Prick out when two leaves have grown; lift out gently by the two leaves and by levering out with a plant label. Pot on into individual cells using a loam based potting compost. Peat based compost is not suitable as chillies like good drainage and peat retains too much moisture. When the seedlings are 5cm (2in) high, pot on into 9cm (3in) pots.
Plant in their permanent spot after about 8 weeks; 3 plants to a grow bag, approximately 45cm (18in) apart if growing in open ground or one plant to a 3ltr pot. Grow in a sunny position. They also appreciate a little well-rotted farmyard manure, not too much as this will result in lush growth and little fruit.
Keep evenly moist, if growing in a pot or grow bag be extra vigilant as they can dry out extremely quickly when the weather is hot. Once the first fruit has set feed weekly with a high potassium food, such as a tomato feed. Ensure night-time temperatures don’t drop below 12C (54F) and maximum day-time temperatures don’t exceed 30C (86F) as this will reduce yields. Try and keep the atmosphere humid by either placing the pot on a tray of damp gravel or wetting the greenhouse floor twice a day. Pinch out the main shoots when the plant is 30cm (1ft), this will encourage fruiting side shoots. It may need to be supported with several canes.
If the flowers turn brown and drop off they are most likely not being pollinated. This mainly occurs if they are grown indoors. This is easily remedied by either putting the plants outside to let the bees do the work or, using a paintbrush rub the insides of all the flowers.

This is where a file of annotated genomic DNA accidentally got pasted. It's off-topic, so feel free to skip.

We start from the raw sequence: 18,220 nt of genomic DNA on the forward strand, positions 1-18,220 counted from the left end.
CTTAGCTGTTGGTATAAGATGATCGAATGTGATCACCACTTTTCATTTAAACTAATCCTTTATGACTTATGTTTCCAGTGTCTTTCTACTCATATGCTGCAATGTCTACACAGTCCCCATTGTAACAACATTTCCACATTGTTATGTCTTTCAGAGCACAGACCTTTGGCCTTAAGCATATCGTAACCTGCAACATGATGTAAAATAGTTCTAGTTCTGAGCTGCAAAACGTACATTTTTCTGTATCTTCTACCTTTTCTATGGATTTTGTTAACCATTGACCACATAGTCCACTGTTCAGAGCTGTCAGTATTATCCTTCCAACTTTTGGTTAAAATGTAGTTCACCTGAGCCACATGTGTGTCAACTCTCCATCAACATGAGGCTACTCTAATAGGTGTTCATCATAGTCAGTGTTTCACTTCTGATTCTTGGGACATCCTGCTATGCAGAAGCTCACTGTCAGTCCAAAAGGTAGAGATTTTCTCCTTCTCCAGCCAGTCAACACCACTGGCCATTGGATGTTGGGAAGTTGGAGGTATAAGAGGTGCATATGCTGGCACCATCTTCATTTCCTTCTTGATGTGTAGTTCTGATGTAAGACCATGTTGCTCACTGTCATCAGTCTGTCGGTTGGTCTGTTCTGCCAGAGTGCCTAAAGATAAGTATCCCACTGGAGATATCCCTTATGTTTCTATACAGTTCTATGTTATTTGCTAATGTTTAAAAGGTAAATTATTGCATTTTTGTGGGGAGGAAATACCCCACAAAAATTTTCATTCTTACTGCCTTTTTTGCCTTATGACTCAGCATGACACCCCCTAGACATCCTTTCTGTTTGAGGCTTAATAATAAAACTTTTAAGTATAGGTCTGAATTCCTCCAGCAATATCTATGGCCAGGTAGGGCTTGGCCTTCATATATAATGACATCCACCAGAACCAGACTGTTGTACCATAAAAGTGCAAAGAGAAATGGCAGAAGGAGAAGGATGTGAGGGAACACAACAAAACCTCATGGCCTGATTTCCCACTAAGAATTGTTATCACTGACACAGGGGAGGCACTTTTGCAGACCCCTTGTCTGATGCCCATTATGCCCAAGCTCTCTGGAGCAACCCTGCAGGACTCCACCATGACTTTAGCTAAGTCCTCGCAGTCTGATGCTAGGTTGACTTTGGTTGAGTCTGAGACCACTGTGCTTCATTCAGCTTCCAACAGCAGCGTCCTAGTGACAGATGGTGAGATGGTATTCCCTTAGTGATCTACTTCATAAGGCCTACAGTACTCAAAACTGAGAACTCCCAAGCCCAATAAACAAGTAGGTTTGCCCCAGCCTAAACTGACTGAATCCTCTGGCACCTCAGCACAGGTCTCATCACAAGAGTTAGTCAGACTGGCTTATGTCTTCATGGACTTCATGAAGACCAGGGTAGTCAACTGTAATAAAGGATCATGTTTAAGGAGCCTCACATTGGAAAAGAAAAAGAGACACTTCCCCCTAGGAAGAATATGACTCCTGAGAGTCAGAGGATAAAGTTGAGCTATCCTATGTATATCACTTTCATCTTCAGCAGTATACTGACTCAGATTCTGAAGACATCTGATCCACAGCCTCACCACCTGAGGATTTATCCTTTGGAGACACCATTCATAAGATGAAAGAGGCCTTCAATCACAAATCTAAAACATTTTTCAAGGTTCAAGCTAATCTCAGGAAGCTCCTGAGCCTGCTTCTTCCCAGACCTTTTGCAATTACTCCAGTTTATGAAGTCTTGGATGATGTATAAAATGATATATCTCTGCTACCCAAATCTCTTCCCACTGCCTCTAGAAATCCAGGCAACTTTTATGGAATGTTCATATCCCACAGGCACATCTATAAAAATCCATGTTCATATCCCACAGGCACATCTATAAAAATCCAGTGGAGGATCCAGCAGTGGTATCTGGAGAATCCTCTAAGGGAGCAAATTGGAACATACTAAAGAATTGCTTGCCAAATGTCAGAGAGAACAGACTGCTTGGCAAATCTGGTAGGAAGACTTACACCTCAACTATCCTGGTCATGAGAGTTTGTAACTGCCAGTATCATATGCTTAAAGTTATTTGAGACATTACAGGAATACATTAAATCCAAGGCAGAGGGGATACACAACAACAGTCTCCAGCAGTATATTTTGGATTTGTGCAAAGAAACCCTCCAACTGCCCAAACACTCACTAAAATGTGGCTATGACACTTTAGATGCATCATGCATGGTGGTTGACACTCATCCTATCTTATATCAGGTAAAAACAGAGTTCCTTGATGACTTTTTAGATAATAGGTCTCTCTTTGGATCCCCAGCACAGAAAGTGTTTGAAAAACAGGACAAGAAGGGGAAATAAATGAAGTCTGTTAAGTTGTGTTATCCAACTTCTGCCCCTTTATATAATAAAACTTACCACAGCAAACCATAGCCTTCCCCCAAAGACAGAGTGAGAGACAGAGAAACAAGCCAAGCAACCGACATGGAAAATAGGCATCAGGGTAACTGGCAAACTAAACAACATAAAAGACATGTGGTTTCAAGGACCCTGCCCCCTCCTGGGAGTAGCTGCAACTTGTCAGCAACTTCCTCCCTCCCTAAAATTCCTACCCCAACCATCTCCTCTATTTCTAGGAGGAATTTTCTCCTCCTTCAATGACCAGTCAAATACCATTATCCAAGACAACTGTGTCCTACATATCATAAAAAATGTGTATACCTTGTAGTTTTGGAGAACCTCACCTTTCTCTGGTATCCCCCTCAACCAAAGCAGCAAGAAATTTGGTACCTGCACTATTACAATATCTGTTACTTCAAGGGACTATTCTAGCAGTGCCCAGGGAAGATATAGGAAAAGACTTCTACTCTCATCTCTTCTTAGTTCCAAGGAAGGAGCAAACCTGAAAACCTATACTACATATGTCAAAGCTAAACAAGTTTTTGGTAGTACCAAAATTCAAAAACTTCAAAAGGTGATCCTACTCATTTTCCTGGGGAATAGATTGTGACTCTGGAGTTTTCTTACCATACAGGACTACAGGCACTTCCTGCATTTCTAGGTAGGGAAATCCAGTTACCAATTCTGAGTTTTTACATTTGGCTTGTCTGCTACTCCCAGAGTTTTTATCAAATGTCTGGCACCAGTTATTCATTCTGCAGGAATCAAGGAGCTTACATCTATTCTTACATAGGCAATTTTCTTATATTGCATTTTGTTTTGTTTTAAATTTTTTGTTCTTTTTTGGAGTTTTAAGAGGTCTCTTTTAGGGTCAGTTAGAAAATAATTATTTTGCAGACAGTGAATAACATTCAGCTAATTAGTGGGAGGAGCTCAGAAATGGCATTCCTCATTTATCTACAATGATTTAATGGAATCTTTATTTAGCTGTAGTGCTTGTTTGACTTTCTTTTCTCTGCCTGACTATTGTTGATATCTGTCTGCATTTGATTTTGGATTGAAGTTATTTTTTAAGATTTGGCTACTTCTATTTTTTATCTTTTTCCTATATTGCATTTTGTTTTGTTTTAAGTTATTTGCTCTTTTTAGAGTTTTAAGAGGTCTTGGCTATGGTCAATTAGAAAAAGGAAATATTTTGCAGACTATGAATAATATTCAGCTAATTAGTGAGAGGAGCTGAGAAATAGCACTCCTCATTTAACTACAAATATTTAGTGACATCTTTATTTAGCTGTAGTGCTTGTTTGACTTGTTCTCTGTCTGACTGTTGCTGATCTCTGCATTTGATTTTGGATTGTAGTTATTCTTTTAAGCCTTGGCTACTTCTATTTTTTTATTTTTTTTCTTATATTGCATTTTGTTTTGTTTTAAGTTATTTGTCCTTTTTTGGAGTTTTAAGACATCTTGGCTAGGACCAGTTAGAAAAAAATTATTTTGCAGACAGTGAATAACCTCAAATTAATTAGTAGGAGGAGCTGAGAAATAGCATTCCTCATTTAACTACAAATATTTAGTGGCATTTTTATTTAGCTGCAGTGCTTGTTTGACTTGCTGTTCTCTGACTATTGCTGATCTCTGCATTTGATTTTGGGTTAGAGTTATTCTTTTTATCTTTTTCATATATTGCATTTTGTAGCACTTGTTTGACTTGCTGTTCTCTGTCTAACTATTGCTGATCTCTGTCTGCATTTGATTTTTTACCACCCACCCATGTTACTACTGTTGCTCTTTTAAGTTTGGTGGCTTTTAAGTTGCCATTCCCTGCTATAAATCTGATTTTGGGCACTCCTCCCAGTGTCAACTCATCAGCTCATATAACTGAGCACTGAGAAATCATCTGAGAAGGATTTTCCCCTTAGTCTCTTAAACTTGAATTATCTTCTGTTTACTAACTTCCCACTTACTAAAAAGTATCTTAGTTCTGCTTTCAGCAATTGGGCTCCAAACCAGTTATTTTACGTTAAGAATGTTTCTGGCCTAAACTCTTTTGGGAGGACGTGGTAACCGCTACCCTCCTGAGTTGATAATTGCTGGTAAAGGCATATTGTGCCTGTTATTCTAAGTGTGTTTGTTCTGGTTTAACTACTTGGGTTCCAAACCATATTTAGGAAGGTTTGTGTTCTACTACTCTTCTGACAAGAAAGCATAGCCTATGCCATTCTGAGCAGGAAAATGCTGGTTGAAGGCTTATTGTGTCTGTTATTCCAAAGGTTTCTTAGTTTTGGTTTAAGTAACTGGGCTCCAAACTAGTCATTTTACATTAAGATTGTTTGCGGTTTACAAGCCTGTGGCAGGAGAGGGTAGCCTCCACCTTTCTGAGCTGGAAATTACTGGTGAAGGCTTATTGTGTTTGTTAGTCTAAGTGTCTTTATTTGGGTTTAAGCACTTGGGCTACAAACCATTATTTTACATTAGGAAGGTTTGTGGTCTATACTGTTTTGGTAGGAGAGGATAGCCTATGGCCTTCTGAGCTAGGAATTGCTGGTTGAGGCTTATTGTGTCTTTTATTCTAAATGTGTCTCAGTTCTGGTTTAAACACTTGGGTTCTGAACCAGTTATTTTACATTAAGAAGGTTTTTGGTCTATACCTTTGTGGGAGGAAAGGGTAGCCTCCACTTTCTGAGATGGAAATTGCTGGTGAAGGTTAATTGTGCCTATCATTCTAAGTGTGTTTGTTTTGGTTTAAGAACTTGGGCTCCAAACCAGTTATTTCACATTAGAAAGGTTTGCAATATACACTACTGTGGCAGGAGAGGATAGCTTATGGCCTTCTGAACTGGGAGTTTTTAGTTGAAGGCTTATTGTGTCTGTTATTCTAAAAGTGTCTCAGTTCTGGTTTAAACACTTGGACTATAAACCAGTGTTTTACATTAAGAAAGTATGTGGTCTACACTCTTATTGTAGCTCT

Picking fruits when green will encourage heavier cropping, but leaving them to ripen on the plant will result in sweeter peppers and hotter chillies.
Fruits can be left to shrivel and dry on the plant or dried in the oven on a very low setting, 10 – 15 minutes at a temperature of 100C should be sufficient but this will depend on the size of the chilli. If they are not dry after this time check every 2 minutes as they burn very easily. They can also be strung up and left to dry naturally. This method is best for long thin fruits. A good portion of the stem is left then, using a needle and string or fishing wire, thread through the stem at an angle of 45 degrees to produce a long bunch, called a ristra. Hang somewhere light, warm and well ventilated. Keep an eye on them and remove any fruit which become rotten as they will contaminate the rest of the bunch. Once dry they should keep for several years. Hang the ristra in a sunny window or keep in a sealed storage jar. If the fruits become moist they will darken and need to be discarded.
To freeze chillies; remove seeds, chop, place on a tray and freeze. When frozen store in an airtight bag.
Chilli oil is another useful way of preserving chillies and can make a lovely present if preserved in an attractive bottle. Place chillies, amount varies according to how hot you want the oil, into a pan of hot malt vinegar. ( If this is not carried out you run the risk of the chillies becoming contaminated with botulism.) Simmer for 10 minutes then remove and drain on kitchen paper. Add to olive oil and simmer for 5 minutes. When cool put into sterilised glass bottles.
Pickle chillies by cutting a couple of slits in them then wash in salt water. Pack into pickling jars with a teaspoon of peppercorns, 5 bay leaves and 3 tablespoons of salt, finish approximately 1cm below the rim. Heat 1 litre of cider, rice or white wine vinegar with 6 tablespoons sugar until almost boiling, pour over chillies, cool and seal. Leave for 2 weeks before consuming.